Teenager sues his parents for $250,000 for naming him Gaylord

A 17-year old boy from Remuera has launched a civil lawsuit against his parents for naming him Gaylord as a child, a name which allegedly caused him to suffer from a lot of mockeries and even serious bullying.

 

Gaylord Williams from Remuera in Auckland is suing his parents, Dave and Carol Williams, for “deliberately making his life miserable” by giving him “an outdated and prejudicial first name”.

In his allocution presented this morning in front of the Auckland District Court, the teenage boy claims he was an undesired child and that his parents deliberately gave him that first name to make him “a designated scapegoat”.

“They told me several times that I was an accident and that I had ruined their life. When he was drunk, my father even admitted that they had named me like that in order to ruin my life like I had ruined theirs.”

He claims his parent’s ill-intentioned plan has worked, and that he has to endure constant mockeries and bullying because of his name.

The young man has even been physically assaulted on several occasions and has even been hospitalized twice.

He says he’s tried to get a name change in the past and asked his parents for their permission on several occasions, but they declined every time.

“My life is miserable! I can’t wait until I turn 18 and I get the right to change my name without my parents’ consent!”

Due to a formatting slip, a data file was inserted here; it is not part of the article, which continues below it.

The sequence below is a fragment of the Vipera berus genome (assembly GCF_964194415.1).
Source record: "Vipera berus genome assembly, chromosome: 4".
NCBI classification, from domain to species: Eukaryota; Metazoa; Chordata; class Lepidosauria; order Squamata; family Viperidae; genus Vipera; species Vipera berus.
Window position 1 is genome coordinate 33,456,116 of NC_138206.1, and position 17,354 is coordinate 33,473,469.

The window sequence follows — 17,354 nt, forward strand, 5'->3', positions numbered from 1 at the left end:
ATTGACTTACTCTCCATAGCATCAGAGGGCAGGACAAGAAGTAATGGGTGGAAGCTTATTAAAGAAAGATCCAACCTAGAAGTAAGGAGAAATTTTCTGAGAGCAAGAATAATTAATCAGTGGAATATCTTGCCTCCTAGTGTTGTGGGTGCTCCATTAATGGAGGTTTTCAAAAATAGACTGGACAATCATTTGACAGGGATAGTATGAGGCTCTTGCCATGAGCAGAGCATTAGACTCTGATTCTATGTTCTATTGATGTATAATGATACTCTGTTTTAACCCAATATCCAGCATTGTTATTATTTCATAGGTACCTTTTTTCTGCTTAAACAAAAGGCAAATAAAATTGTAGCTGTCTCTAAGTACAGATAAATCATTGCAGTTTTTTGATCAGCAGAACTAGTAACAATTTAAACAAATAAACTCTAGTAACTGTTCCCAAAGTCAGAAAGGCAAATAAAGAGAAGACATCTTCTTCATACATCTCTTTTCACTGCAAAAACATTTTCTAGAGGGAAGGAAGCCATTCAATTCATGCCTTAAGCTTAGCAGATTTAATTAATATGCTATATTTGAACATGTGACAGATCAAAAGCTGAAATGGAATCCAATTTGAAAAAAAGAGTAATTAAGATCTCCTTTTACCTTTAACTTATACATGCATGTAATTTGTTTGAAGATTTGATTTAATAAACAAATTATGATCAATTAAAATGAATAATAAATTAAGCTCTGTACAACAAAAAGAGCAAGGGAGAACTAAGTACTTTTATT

He finally decided to file a lawsuit against his parents in order to obtain a financial compensation for the suffering that they deliberately caused him.

His parents vehemently deny his allegations and claim that they simply named him Gaylord because they liked that name.

Gaylord's parents appeared extremely nervous when confronted outside the courthouse this morning.

Gaylord’s parents, Dave and Carol Williams, appeared extremely nervous when confronted by the media outside the Auckland District Court this morning.

 

According to official records, this is the first time that Kiwi parents are being sued because of the name they gave their child.

The actual hearings, in this case, are expected to begin in January.

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